How To Take Care Of Your Contacts For Healthy Eyes

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Contact lenses have been an amazing innovation for those with vision issues. However, your contact wearing experience will only be as good as the care you give them.

Giving the illusion of 20/20 vision and being convenient to use, it’s little wonder they are worn by a huge slice of the population on a daily basis. And, with the addition of coloured contacts to the lineup, we have a fun way to enhance our appearance too!

In this guide, we look at how to keep your contact lenses safe and hygienic, whether you wear them for aesthetics or necessity. With just a little extra care, you can keep your eyes safe and enjoy wearing contacts.

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Play nice with your lenses

Did you know that anything from 40% to an outrageous 90% of contact wearers don’t follow the basic care instructions for their lenses?

It’s easy to dismiss them as too much effort, but poorly fitted and dirty contact lenses can introduce infection-causing bacteria to the eye and even damage your eyeball itself. So it’s critical you play nice with your lenses to keep your eyes bright and healthy.

Choose the right fit

Prescription-wearers will typically already be using an optometrist to ensure a good fit with their lenses, but it’s easy to dismiss the necessity of a proper fit when it comes to fashion or colour contacts.

You couldn’t be more wrong! A contact lens that’s a bad fit on the eye can introduce pressure to your eyeball, deforming it with time.

Additionally, areas that pinch or sit poorly can slowly abrade the eye, leaving it sore and damaged. Toric lenses, used for people with astigmatism, can be particularly tricky to fit.

Rather than rush through this part of the process, take the time to find a brand that’s a great match for you. And if you’re using a script, get it updated regularly.

And it goes without saying – avoid the lure of cheap lenses! Look for trusted colour contact brands with impeccable quality control, so you always know what you’re getting.

Be honest about your habits

Contact lenses come in various usages – daily contacts, weekly, bi-weekly and monthly are the most common.

It’s important not to reuse them past those guidelines, as the lens itself will begin to damage and deform, bringing all those problems you avoided by having them fitted correctly back to the table.

Be realistic about what fits your lifestyle. If your hygiene practices lack a bit, disposable dailies are a better choice than weekly or monthly.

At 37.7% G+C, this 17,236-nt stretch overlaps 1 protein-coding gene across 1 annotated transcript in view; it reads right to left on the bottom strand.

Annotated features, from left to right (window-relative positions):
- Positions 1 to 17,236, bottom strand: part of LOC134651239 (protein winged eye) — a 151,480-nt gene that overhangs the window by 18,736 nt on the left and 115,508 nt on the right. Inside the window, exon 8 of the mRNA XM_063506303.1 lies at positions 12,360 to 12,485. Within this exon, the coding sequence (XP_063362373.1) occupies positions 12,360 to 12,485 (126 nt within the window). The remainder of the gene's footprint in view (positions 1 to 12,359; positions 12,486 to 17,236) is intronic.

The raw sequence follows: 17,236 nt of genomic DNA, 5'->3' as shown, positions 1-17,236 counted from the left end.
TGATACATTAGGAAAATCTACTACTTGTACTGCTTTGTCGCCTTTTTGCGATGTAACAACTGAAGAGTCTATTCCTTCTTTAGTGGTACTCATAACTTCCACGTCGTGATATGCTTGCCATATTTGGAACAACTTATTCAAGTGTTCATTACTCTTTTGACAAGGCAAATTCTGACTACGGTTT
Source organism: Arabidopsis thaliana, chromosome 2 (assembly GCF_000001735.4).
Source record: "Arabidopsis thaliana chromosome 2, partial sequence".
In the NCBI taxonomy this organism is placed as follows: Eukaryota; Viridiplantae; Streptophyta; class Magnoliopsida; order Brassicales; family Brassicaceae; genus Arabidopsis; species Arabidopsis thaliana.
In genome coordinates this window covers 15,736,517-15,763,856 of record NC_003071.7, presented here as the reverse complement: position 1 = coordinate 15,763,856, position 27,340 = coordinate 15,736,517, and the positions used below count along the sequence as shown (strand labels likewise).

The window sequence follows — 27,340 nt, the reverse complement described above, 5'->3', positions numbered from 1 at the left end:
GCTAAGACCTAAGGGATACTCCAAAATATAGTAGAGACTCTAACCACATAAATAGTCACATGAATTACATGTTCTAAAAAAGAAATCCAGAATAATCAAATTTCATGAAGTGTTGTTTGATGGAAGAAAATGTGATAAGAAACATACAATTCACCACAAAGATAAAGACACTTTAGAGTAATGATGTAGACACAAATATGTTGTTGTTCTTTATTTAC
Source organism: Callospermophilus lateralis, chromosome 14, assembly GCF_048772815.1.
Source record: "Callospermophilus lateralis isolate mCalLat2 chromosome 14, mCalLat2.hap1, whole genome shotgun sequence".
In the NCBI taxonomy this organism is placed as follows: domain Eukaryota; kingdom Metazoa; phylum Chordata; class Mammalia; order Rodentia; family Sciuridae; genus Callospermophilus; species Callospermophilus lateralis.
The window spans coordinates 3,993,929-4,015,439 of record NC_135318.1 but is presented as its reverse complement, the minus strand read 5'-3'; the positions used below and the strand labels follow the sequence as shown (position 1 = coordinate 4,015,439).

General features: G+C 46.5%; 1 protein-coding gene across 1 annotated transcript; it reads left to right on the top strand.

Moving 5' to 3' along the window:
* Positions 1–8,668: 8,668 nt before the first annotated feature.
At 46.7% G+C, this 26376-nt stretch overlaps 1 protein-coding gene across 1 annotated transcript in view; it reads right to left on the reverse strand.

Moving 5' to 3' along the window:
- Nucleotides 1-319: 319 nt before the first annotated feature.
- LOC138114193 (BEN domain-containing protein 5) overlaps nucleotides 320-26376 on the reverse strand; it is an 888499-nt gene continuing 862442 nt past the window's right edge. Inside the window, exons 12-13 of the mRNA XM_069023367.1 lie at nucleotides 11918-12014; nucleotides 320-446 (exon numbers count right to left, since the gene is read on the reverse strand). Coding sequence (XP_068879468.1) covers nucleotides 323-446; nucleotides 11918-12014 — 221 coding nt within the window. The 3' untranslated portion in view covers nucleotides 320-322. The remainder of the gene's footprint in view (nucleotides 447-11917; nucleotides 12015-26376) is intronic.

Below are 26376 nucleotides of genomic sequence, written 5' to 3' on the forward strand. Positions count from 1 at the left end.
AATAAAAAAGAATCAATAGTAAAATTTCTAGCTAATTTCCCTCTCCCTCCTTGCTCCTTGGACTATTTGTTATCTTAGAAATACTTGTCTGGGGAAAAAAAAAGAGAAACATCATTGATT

Follow the rules

Yup, the rules are there for a reason! Your eye-care provider, or the manufacturer, will have provided guidelines on the replacement schedule we just recommended, as well as how long they can be worn safely and comfortably each day.

Leaving lenses in too long makes them tougher to remove as your eyes dry later in the day and can cause irritation or in extreme cases corneal ulcers.

Cleanliness is key

The eye is a sensitive mucous membrane, and that means bacteria can take hold frighteningly fast. So, you have to be vigilant in keeping your lenses clean.

Never insert, remove, or adjust the lens without thoroughly cleaning your hands with soap and water and then drying them completely. Alcohol-based hand sanitisers are a big NO for this.

For longer-wear lenses (i.e. anything other than dailies), use an optometrist-approved cleaning and storage system, and be vigilant, too. Don’t reuse storage solutions, and always replace it with a fresh solution.

Clean out your storage case often. You can rinse them with a little of the multi-purpose solution daily, but give them a good clean once a week, too.

Lastly, never let water come in contact with your lenses. Water can cause the molecules of the lens to ‘swell’, reducing its lifespan and deforming the shape.

Stay hydrated

Wearing contact lenses is convenient and can be attractive, but they do reduce the spread of natural tears over your eye. So it’s important you don’t let the eye surface dry out. Not only does it make for an itchy, uncomfortable experience, it can leave you more at risk of damage and infection.

If you need a little help, consider using contact lens-compatible lubrication drops (often called tears in a bottle) to give your eye a little boost and soothe dryness.

Remember that staring at screens often causes us to blink less, too. If you have issues removing lenses, a quick hydrating drop can make the process easier.

Also, take a day in the week when you don’t wear your lenses. While contact lenses are oxygen-permeable, they do reduce the flow of oxygen to the eye. Giving your eyes a day to rest and recover will help them stay comfortable for longer.

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